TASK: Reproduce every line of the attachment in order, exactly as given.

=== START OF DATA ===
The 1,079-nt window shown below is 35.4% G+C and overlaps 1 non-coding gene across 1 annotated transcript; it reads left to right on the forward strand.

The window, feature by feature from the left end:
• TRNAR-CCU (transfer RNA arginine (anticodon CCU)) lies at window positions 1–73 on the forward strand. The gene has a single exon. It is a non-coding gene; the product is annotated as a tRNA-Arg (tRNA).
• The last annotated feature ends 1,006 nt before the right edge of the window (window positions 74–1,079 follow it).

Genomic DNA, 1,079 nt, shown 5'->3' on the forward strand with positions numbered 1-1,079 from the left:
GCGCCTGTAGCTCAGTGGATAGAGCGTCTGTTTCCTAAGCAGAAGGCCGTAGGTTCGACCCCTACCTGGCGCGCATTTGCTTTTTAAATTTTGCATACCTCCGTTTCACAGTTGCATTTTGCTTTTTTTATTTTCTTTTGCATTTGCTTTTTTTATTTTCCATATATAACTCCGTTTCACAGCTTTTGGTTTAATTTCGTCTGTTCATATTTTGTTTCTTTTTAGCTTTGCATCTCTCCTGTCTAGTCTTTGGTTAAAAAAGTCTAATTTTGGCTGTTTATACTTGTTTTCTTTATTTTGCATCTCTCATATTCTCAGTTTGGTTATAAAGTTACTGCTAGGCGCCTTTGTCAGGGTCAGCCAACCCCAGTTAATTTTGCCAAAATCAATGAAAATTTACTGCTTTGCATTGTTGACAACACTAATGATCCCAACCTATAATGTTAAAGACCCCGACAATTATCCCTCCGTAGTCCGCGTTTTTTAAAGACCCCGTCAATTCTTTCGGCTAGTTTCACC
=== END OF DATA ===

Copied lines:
The 1,079-nt window shown below is 35.4% G+C and overlaps 1 non-coding gene across 1 annotated transcript; it reads left to right on the forward strand.

The window, feature by feature from the left end:
• TRNAR-CCU (transfer RNA arginine (anticodon CCU)) lies at window positions 1–73 on the forward strand. The gene has a single exon. It is a non-coding gene; the product is annotated as a tRNA-Arg (tRNA).
• The last annotated feature ends 1,006 nt before the right edge of the window (window positions 74–1,079 follow it).

Genomic DNA, 1,079 nt, shown 5'->3' on the forward strand with positions numbered 1-1,079 from the left:
GCGCCTGTAGCTCAGTGGATAGAGCGTCTGTTTCCTAAGCAGAAGGCCGTAGGTTCGACCCCTACCTGGCGCGCATTTGCTTTTTAAATTTTGCATACCTCCGTTTCACAGTTGCATTTTGCTTTTTTTATTTTCTTTTGCATTTGCTTTTTTTATTTTCCATATATAACTCCGTTTCACAGCTTTTGGTTTAATTTCGTCTGTTCATATTTTGTTTCTTTTTAGCTTTGCATCTCTCCTGTCTAGTCTTTGGTTAAAAAAGTCTAATTTTGGCTGTTTATACTTGTTTTCTTTATTTTGCATCTCTCATATTCTCAGTTTGGTTATAAAGTTACTGCTAGGCGCCTTTGTCAGGGTCAGCCAACCCCAGTTAATTTTGCCAAAATCAATGAAAATTTACTGCTTTGCATTGTTGACAACACTAATGATCCCAACCTATAATGTTAAAGACCCCGACAATTATCCCTCCGTAGTCCGCGTTTTTTAAAGACCCCGTCAATTCTTTCGGCTAGTTTCACC